The Lone Ranger Review

“Apart From Johnny Depp's Mildly Entertaining, But Disappointingly Familiar, Supporting Role, The Lone Ranger Fails Miserably...ensuring The Lone Ranger Is Still, And Will Likely Remain Forever, A Dead Icon.”

July 16th, 2013

The Lone Ranger is a character that enjoyed massive popularity from the 1930s through the 1950s...and that's the movie's first major problem. In trying to tackle a character in no way relevant to modern values and sensibilities, producer Jerry Bruckheimer and director Gore Verbinski (Pirates of the Caribbean 1-3) have already put themselves at an extreme disadvantage in trying to produce an impactful movie that can please enough viewers to make back the enormous budget spent on this Summer blockbuster. So, instead of just the basic concept, it would be best to rely on a story that both pays homage to the classics, but also offers a fresh spin on the concept, along with a compelling cast and witty writing. Apart from Johnny Depp's mildly entertaining, but disappointingly familiar, supporting role, The Lone Ranger fails miserably at trying to fulfill any of these requirements, ensuring The Lone Ranger is still, and will likely remain forever, a dead icon.

I will say that Johnny Depp, like most roles he plays, completely steels the show from what is otherwise a lifeless experience. He doesn't simply copy Captain Jack Sparrow, but brings a slightly more toned-down screen prescence. He's funny at times, but the script provides so many comedic moments for him that he totally lacks the charm that he boasted when simply improving through a straight-faced script as the good Captain. To say that Johnny Depp is the only remotely interesting actor is an understatement. There is not a single actor that brings anything intriguing or unique to their respective roles. Granted, they were not given much with extremely wooden writing, but even then there are very few moments of someone breaking from agonizing monotone line-reading. Even the last Pirates movie, despite its TV movie-like production values, could claim it had a few fun characters with actors who obviously had fun in the role, but Verbinski's latest simply lacks an interesting cast to hold up such a needlessly complicated and bloated story.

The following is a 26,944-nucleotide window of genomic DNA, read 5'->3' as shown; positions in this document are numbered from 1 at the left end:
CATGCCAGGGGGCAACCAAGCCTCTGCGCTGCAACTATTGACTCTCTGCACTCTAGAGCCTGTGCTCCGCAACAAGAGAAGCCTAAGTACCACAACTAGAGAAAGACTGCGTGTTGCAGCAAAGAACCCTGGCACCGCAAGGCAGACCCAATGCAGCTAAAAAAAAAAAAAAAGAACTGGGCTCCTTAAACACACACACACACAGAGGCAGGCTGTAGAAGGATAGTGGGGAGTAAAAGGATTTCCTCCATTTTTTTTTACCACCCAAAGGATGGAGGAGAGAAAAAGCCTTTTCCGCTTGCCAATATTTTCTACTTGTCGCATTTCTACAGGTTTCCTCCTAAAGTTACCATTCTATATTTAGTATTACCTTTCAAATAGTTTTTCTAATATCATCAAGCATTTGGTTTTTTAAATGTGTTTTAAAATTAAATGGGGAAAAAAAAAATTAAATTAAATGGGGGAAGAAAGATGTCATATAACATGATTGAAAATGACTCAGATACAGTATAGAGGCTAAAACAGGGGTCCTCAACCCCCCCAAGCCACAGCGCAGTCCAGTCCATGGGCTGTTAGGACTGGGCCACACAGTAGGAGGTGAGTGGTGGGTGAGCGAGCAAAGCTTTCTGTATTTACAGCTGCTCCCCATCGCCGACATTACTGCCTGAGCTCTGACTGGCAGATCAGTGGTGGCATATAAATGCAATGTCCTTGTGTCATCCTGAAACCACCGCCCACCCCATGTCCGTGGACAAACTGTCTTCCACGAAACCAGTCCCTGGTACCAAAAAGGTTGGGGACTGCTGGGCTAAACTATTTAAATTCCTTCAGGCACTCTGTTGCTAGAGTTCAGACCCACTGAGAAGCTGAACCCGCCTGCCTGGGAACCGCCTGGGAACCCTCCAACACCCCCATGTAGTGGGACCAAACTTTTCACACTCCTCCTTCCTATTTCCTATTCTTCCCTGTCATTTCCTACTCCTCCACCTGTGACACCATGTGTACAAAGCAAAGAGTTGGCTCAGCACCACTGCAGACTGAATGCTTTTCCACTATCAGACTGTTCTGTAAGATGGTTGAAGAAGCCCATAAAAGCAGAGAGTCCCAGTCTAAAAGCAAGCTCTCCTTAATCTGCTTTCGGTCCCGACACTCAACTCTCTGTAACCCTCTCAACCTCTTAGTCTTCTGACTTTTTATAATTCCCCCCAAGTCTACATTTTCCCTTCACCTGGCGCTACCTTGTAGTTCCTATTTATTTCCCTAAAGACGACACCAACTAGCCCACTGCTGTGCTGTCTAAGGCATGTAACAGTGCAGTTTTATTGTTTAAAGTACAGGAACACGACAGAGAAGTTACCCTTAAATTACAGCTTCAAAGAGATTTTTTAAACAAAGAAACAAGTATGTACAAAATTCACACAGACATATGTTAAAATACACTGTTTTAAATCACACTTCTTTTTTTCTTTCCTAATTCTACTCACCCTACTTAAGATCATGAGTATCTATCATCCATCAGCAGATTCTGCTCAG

Speaking of story, it becomes very obvious early on that this disaster of a film began its downfall during production: constant stops and starts, leading to various writers coming and going as Disney alternated between the red and green lights. This is painfully apparent in film itself, as repetition, aimless subplots, and pointless characters plagues the movie. There are characters whom the audience has only seen once or twice that get their own meaningless "emotional" scene. There are storylines that go completely forgotten in the cluster of other films. We have multiple train robbery/chase sequences grouped with two standoffs between the villain and hero (both have almost the same dialogue). It's blatantly apparent that there was no truly consistent vision to drive this movie forward, so they decided for the worst storytelling alternative possible: repeat scenes that they think audiences will enjoy.

It's the crowd-pleasing aspect that leads to the movie's ultimate sin and the final nail in the coffin: the pacing. Despite the promise of adrenaline-infused action that ultimately allowed this movie to get greenlit in the first place, there is very little momentum to any of the suspense or thrills. Much of the film's excessive runtime comes from the simple build up to some big fight or chase, but the editing tends to make the tension so drawn out that the suspense ends up breaking before the action even begins, causing the entire scene feel more like a tedious grind to get from point A to point B.

Overall, I'm glad to see The Lone Ranger fail at the box office. This proves that audiences, despite the inclusion of Johnny Depp, will not just take any kind of garbage that Disney tries to feed them. After last year's colossal failure that was John Carter, hopefully Disney will focus more on animated films (Wreck-It Ralph proved they have the right stuff for it) and let LucasArts and Marvel construct better stories and provide us with more immersive live-action escapist spectacles than what the House of Mouse has been trying (and failing) to give us for the last several years. For me, not even Johnny Depp could save this movie from being the worst of 2013 so far.

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